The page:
New Senior Charts ‘New Path’ in $385M Assisted Living Portfolio Sale

New Senior Investment Group (NYSE: SNR) is selling all of its assisted living and memory care properties in a significant step in the company’s ongoing transformation, following moves to distance itself from Fortress Investment Group (NYSE: FIG)

The New York City-based real estate investment trust (REIT) intends to sell its entire portfolio of assisted living and memory care properties for $385 million, executives announced in a third-quarter earnings call Friday. The portfolio, which is currently managed by six different operators, is composed of 28 assisted living and memory care properties spread across 14 states.

The sale is aimed at improving the company’s senior housing portfolio, which is already weighted heavily in favor of independent living, according to CEO Susan Givens.

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“Our IL assets, which currently represent approximately 83% of our total NOI, have generally been much more stable than our AL assets,” Givens said during Friday’s call. “The IL portfolio was up 0.7% year-over-year … [while] our AL portfolio, which represents only 14% of our total NOI, was down a disappointing 10% year-over-year.”

Industry headwinds have battered the assisted living segment in recent months and years. National average assisted living occupancy was 85.4% in the third quarter of this year, a slight improvement from a previous record low of 85.1%, according to the most recent NIC data.

And other REITs — such as Ventas (NYSE: VTR) — have reported headwinds for assisted living communities in recent months. In the case of Ventas, the company’s assisted living communities saw problems in secondary and tertiary markets.

After the sale closes, New Senior will have a portfolio of 102 independent living assets and one continuing care retirement community (CCRC). These properties will remain the company’s core focus moving forward.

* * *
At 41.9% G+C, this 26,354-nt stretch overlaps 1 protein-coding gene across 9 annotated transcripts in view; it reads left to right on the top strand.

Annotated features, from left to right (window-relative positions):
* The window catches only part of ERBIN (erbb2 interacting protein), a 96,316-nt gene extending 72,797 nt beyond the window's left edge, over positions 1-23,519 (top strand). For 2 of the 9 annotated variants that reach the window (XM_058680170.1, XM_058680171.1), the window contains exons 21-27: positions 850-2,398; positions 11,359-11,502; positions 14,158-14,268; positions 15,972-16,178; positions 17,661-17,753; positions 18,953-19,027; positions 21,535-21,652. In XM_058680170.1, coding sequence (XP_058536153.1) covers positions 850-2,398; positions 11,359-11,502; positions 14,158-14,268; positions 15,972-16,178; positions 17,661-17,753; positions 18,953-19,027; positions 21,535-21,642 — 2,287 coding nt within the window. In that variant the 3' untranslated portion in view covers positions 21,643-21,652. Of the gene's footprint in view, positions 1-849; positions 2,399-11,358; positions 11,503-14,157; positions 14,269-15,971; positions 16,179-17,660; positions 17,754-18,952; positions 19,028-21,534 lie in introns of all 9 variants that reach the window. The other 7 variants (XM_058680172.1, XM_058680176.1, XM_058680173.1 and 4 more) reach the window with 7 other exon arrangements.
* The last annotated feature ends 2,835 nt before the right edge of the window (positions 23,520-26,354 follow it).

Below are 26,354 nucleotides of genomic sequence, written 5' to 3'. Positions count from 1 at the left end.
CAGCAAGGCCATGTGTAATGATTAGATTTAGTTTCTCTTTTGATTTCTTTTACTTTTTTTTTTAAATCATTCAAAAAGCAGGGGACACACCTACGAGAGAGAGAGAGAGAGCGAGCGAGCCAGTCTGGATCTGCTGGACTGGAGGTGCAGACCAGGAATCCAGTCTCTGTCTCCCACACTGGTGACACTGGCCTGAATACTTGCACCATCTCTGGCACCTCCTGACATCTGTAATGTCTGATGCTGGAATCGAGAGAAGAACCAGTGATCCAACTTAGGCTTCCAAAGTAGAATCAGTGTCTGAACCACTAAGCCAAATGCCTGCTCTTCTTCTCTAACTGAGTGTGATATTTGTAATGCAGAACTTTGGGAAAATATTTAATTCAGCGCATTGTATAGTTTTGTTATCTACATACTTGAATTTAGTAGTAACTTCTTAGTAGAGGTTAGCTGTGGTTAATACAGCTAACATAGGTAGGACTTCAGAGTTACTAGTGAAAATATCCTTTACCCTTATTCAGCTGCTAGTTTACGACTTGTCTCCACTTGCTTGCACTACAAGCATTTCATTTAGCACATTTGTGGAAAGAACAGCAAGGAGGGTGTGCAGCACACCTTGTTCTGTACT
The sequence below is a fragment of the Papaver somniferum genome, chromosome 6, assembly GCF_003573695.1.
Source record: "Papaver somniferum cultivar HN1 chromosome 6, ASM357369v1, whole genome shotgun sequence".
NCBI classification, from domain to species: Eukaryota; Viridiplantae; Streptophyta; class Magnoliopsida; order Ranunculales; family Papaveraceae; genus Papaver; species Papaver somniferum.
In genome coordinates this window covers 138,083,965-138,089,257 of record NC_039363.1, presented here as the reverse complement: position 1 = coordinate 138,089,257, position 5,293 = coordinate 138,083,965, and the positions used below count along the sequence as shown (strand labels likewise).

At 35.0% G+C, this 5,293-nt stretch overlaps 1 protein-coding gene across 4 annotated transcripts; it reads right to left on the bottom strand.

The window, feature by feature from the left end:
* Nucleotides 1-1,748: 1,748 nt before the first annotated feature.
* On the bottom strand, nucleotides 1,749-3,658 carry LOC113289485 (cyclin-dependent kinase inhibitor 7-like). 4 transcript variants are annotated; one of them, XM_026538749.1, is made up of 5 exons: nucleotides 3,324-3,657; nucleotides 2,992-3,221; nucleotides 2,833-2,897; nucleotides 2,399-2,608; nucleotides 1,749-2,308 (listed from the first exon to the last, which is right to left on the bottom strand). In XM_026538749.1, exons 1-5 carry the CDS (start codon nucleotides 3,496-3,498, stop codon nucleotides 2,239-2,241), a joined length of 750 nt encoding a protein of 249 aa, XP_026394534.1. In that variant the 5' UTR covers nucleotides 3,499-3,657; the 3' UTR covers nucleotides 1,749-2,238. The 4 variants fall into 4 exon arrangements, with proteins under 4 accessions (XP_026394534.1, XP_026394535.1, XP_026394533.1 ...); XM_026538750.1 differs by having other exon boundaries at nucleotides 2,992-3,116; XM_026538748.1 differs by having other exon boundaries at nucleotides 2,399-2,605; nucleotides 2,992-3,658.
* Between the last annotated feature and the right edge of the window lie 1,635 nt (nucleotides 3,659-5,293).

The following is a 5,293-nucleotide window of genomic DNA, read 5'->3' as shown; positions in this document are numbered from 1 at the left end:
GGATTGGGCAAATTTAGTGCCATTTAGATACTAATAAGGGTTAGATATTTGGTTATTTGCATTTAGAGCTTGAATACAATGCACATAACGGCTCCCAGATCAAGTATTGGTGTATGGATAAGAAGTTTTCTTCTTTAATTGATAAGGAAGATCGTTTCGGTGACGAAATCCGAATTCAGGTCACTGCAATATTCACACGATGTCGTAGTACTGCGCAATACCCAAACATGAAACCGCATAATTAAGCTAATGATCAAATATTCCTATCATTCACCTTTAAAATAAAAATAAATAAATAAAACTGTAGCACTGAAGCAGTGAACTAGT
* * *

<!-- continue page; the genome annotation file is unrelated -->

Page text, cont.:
“The transaction will enable us to focus on our core independent living properties, which generally benefit from higher operating margins, longer length of stay, lower regulatory risk and less new supply than AL and memory care,” Givens said. “Additionally, our IL portfolio serves the attractive private-pay middle-market demographic, and we are extremely well positioned to benefit from fast-growing demand in this segment.”

New Senior will use the proceeds generated from the sale to pay $350 million in debt. The REIT also expects to refinance its largest near-term debt maturity, leaving it with no material debt maturities until 2025.

The sale will also save the REIT money on an ongoing basis, as a “significant number” of the assisted living properties were losing money.

“The AL portfolio has had a prolonged negative impact on our overall financial results, a trend that we would have expected to continue into 2020 and beyond,” Givens said. “By selling the AL portfolio, we are left with an IL portfolio that has a strong track record of delivering stable results and has consistently outperformed our more challenged AL assets.”

New Senior didn’t specify the buyer for the portfolio on its earnings call, and hasn’t yet responded to a Senior Housing News request for more information about the sale. But Givens shed some light on who it might be during the company’s earnings call Friday.

“The group that we’re selling to is a very sophisticated institutional buyer with a long and successful track record in the space,” she said. “We have a lot of respect for them.”

For the third quarter of 2019, the REIT reported funds from operations (FFO) of 14 cents per share, beating analysts’ expectations by one cent. Total revenue for the quarter was $115.5 million, a decrease from the $117.7 million revenue the REIT logged one year ago.

The REIT’s share prices grew 6.68% to land at $7.51 by the time the markets closed Friday.

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